In this episode, Tyler and David discuss some of their favorite individual artistic achievements of 2013.
There are some that might be inclined to say that art and science are polar opposites. It’s easy to see why. One is based entirely on subjective interpretation of the world, while the other strives to discover objective fact. What Mark Levinson’s fascinating documentary Particle Fever suggests is that, though different in practice, art and science originate from the same place within humanity. Each fulfills a longing to have a deeper understanding of the world around us. And while science may be seen to be a dry, dispassionate pursuit, Levinson’s film invites us into the world of scientific discovery, and all of the excitement that it can contain.
Eugenio Mira’s Grand Piano, an unexpected delight that played Fantastic Fest last year, doesn’t waste any time getting things moving. We get a brief and ominous scene of the titular instrument being removed from storage in a stately mansion and put on a truck and then we are almost immediately in the back of a limousine with Elijah Wood’s famed pianist, Tom Selznick, headed into downtown Chicago for what will be the concert of his life in more ways than he knows.
The Face of Love sets itself up for an uphill climb from the start. Within the first five minutes, through the use of foggy flashbacks, our main character has already become an emotionally shattered (one could say “mopey”) shell, aimlessly shuffling around an immaculately decorated house. We are so quickly introduced to Nikki and Garrett before his death that there isn’t much sense of their life together and how the loss would truly affect her — of course, losing one’s husband would be completely devastating, but The Face of Love doesn’t do anything to build a strong foundation in its story. Luckily, though, we have Annette Bening and Ed Harris, who can bring plenty of gravitas with little effort.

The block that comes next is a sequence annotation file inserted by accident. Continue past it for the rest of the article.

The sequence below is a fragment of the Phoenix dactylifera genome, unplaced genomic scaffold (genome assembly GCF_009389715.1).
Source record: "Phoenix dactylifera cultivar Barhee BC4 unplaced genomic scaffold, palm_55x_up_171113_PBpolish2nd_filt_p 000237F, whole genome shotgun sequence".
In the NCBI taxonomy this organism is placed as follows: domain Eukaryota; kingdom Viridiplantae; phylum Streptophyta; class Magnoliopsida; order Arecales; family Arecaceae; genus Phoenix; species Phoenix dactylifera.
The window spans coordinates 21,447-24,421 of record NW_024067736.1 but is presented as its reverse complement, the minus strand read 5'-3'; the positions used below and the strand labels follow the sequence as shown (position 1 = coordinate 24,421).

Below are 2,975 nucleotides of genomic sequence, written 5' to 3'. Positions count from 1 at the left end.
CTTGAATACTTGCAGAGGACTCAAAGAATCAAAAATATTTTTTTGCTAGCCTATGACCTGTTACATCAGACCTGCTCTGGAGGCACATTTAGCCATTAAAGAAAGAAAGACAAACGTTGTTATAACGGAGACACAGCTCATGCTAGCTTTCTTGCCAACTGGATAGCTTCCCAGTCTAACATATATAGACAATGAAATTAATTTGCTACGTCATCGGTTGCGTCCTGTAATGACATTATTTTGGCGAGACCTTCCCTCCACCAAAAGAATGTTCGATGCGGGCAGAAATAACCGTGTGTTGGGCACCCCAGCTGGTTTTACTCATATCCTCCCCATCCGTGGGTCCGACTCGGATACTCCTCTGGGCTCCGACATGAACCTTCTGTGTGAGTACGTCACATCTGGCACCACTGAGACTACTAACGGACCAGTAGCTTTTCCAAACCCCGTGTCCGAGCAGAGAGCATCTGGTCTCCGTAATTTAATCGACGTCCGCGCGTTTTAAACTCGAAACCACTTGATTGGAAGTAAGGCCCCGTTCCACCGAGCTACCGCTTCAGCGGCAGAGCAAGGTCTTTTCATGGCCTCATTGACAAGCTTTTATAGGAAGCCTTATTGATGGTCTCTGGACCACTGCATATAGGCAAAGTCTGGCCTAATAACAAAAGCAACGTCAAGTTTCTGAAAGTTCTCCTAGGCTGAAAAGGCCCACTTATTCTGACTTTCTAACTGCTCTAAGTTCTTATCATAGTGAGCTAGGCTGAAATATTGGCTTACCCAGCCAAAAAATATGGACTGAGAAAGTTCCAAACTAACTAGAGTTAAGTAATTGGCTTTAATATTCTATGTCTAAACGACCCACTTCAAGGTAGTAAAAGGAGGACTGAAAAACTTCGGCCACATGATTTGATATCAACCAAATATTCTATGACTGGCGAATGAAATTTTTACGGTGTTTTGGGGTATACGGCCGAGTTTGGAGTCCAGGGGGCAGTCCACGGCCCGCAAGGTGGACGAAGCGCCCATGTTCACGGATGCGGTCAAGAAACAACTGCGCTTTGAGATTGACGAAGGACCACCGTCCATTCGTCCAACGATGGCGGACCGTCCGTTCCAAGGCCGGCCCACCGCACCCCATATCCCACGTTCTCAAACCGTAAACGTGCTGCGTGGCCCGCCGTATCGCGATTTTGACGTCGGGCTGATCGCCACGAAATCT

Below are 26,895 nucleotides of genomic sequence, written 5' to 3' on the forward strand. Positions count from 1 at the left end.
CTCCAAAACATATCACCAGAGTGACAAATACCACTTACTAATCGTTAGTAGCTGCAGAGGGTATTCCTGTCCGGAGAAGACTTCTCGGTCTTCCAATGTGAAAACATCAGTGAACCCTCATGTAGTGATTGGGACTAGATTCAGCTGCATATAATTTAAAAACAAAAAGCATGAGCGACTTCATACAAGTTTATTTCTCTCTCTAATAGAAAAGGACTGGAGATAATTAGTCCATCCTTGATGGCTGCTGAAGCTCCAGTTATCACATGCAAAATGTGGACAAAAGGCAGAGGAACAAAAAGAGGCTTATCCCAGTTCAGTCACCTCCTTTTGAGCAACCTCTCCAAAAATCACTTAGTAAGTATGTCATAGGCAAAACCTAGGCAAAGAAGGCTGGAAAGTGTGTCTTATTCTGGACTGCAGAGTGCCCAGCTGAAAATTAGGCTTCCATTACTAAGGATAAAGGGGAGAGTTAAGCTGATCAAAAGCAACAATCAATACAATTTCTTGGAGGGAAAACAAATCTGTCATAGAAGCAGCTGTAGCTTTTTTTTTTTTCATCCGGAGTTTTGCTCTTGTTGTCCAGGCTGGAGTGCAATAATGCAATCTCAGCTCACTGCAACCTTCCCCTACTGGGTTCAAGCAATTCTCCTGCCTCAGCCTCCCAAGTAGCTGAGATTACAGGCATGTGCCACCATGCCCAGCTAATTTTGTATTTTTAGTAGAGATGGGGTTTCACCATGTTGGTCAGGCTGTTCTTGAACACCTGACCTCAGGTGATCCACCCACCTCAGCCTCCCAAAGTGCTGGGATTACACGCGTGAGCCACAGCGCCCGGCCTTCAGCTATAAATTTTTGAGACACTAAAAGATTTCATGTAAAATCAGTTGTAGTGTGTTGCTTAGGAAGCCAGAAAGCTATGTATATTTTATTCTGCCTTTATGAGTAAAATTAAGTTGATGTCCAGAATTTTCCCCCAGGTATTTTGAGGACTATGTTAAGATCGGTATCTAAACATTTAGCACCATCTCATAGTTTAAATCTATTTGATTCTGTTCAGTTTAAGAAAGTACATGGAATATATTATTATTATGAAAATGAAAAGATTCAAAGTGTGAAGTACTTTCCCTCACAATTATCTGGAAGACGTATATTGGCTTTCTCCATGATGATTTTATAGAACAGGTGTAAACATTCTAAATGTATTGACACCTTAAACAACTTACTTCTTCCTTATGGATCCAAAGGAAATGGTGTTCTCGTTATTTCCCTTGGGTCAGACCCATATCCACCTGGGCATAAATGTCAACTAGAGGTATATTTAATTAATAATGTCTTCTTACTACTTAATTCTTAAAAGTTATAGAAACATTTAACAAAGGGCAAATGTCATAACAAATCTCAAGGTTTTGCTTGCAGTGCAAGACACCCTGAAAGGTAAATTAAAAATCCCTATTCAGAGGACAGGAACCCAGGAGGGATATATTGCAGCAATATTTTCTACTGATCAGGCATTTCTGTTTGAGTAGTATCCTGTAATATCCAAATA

In this episode, Rudie and West continue their series on Edgar Wright with a discussion about The World’s End.
In this episode, Kyle and Lincoln are joined by David Bax to discuss The Reflecting Skin.
Because of the nature of their making, movies are somewhat more unwieldy than music or painting in capturing the actual act of creation. However, the ability the have the course of the pursuit changed on a dime, to completely upend established mood, rhythm, tone, and aesthetic, does make cinema a perfect medium to reflect upon this act, especially when you have someone at the helm who has almost certainly hit the walls inherent to it many times. Alain Robbe-Grillet, best known for upending the structure of both the novel (with works such as Jealousy) and the film (with Last Year at Marienbad), uses Trans-Europ-Express to both parody the movements that allowed him to flourish, and to question the value of the works resulting from such madness, all the while celebrating the very act of doing so.
Awful Nice is a comedy about two brothers who are suddenly brought back into each other’s lives when their father passes away. It isn’t a new concept; the “dysfunctional family brought together in a major life moment” is, by this point, a cliché. Even the story this time around isn’t particularly engaging. Yet somehow, director Todd Sklar (no relation to friends of BP Jason and Randy Sklar) creates a surprisingly watchable film, with a weird energy that makes it unpredictable and exciting. For a typical family-issues comedy, it’s pleasantly atypical.
In this episode, Tyler is joined by Jason Eaken and Kyle Anderson to discuss the 86th Academy Awards ceremony.